Miranda: We have seen Randle slotted behind a star big man. The year before he signed with the Knicks, he featured behind Anthony Davis and Jrue Holiday in New Orleans, posting what was at the time a career year, including a higher 3-point percentage than AD and Holiday. Those Pelicans never went anywhere because 23rd in defensive rating. I agree that the Sixers are probably dreaming more of players at the level of Damian Lillard than Randle.
I respect your position of not trading any of the youngsters for a non-top five talent, though I’m not sure that gets you anywhere. If a top-five player were itching to move, nobody on the Knicks is moving the needle. None of the draft picks they hold in excess project to be in the lottery, unless you expect Dallas to absolutely crater next year. None of the young Knicks project to be All-Stars, much less top-five players. This isn’t the Thunder moving off Paul George for Shai Gilgeous-Alexander, or AD moving in a deal centered on Brandon Ingram. So given the Knicks aren’t tanking and have exactly zero history of attracting top-five talents via free agency, I’m not sure where you’re getting that stud.
In Simmons’ defense — was he ever described as a malcontent before his head coach and co-star threw him under the bus? I’m not remotely opposed to teams wanting their max-salaried players to work hard, improve and maybe even be able to shoot. But there are times and places to offer constructive criticism, and Doc RIvers and Joel Embiid are both media savvy enough to know they were sending a stronger message than “please shoot 3s.” You said Simmons needs an environment to have room to grow. Are the Knicks in such a good place that they can’t afford to try and develop Simmons, a player younger than Randle and likely considered better across the league? If Simmons can’t shoot and Randle has never been a consistent shooter outside of his walk years, but one is a plus-level passer and defender while the other is not, wouldn’t you rather pay Simmons on average $36M for his prime years than Randle $26M for his?
Escobedo: Randle came off the bench for a significant portion of his single season in New Orleans — almost a third of the season as a reserve. It’s easy to post stats against scrubs. He didn’t get much burn next to Anthony Davis due to his injuries, not enough of a sample size to tell us anything substantial. And I agree, no superstar is coming to the Knicks any time soon. I do think if Luka Dončić or Zion Williamson decided to want out, a package of IQ, Toppin, Mitch, Randlet and our cache of picks would be a top-two trade package.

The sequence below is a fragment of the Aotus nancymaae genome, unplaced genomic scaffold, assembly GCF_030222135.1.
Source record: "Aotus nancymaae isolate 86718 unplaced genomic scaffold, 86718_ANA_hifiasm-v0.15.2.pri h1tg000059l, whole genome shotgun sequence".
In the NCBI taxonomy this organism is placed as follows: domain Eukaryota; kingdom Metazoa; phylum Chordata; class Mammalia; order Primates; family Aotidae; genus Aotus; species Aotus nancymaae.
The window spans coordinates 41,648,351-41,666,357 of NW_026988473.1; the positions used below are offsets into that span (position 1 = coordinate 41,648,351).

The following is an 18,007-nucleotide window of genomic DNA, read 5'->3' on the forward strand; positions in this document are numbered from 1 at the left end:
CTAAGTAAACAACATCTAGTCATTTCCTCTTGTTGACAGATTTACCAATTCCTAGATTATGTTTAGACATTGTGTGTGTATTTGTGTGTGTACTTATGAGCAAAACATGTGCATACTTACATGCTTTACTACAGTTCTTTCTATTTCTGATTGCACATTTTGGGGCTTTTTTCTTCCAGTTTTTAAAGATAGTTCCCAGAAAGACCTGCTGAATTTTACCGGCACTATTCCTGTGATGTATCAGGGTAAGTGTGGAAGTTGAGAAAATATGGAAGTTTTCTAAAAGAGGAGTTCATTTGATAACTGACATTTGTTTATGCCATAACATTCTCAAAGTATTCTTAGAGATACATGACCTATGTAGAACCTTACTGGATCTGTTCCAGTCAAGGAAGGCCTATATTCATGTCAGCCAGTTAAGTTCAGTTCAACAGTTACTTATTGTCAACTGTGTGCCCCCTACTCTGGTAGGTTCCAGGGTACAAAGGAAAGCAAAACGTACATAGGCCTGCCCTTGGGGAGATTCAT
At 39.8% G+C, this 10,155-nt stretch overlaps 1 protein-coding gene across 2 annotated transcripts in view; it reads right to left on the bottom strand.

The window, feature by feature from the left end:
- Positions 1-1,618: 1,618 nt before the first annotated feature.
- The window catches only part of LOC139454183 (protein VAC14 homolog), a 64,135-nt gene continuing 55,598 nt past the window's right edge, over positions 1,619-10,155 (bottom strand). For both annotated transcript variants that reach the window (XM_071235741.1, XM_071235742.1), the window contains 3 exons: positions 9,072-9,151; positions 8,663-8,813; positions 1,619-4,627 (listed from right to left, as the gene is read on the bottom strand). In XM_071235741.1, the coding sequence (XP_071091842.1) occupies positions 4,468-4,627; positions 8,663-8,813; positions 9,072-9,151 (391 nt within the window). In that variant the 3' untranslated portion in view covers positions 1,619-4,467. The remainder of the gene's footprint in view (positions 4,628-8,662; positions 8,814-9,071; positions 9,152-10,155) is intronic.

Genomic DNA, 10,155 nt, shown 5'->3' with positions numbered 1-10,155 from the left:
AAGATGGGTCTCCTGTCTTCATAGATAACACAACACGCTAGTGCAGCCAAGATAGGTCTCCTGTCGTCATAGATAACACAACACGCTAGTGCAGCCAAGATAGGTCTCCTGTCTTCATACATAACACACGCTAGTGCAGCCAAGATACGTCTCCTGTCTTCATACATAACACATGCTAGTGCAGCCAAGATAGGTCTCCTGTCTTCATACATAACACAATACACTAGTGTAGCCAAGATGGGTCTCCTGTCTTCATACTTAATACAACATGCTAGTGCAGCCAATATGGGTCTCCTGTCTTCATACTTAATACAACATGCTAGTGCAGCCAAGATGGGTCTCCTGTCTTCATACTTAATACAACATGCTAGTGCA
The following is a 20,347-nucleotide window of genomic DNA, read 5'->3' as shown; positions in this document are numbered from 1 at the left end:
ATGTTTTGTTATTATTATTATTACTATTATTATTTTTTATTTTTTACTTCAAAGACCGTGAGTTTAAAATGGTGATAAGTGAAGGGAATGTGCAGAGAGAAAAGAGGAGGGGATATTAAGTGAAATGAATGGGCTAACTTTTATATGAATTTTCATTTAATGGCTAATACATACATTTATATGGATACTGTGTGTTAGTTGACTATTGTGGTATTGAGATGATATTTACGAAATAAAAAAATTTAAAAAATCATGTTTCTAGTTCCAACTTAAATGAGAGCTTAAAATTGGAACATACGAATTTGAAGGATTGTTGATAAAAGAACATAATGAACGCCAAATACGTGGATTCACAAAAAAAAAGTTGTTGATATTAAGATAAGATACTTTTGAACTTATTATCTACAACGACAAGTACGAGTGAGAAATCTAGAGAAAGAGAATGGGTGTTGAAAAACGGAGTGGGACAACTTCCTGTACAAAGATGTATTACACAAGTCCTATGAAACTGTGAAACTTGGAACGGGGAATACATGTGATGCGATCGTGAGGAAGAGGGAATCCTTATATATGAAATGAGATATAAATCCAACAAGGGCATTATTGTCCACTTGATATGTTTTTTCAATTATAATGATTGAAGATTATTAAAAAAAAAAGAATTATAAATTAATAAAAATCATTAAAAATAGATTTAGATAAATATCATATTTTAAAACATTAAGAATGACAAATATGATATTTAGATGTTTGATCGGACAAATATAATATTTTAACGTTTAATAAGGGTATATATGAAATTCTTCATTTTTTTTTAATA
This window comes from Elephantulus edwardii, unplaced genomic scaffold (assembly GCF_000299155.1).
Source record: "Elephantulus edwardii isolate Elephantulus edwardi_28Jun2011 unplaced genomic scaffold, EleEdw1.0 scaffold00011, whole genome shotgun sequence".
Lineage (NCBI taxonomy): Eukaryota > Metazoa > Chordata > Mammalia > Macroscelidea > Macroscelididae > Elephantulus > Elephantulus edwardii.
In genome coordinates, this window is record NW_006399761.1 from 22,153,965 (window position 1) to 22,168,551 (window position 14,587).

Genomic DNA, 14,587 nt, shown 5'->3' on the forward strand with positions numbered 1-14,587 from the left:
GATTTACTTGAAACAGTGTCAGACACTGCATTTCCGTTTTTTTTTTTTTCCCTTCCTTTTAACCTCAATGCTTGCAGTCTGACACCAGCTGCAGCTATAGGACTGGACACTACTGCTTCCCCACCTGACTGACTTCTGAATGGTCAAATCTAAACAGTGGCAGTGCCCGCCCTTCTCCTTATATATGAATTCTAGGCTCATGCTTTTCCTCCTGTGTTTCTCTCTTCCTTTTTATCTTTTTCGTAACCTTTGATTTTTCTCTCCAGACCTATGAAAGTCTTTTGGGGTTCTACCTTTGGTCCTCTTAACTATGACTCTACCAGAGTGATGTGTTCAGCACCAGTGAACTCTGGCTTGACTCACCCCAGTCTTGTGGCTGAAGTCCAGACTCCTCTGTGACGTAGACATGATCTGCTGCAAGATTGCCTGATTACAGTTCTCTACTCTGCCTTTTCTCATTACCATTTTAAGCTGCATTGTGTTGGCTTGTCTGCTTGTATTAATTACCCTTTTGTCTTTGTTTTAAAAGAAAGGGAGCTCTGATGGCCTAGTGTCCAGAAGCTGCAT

It looks very possible our future picks could be lottery selections. Pair that with the Mavs’ or Hornets’ protected pick and you have options. I am totally fine with trying things differently this time around and holding on to our youngsters, letting them grow and develop. Maybe a Toppin or Barrett become an All-Star. Maybe we tank this year and go after a lead guard in next year’s draft. But swinging for the fences on a name player with glaring consequential cons is what we’ve done the last 20 years. I am more in favor of moving Randle and slotting in Toppin at the four. Randle can net you a few picks or a nice young piece like De’Aaron Fox.
And no, I do not recall character speculation on the part of Simmons early in his career. But there were always complaints about his inability to shoot, put in the work to get better offensively, and his fit next to Embiid. Those were issues since his rookie year. However, his coach and co-star didn’t just throw him under the bus. He also threw himself under the bus by absolutely collapsing under pressure in the playoffs. Randle choked almost as badly in last year’s Hawks series, and look at how it's affected him since. Would you want to swap choke artist for choke artist? Or even worse, combine them on the same team? I sure wouldn't. Simmons has dragged this melodrama out in novella-length ways. It’s a whole damn mess. He has refused mental health help from the Sixers. He’s cut off his teammates when they have tried to visit. Add these facts to his refusal to ever work on his game, develop a jump shot, or challenge himself as a ballplayer, and it sounds like the next great Knicks disaster. I’ll pass. Hopefully, Leon Rose feels the same.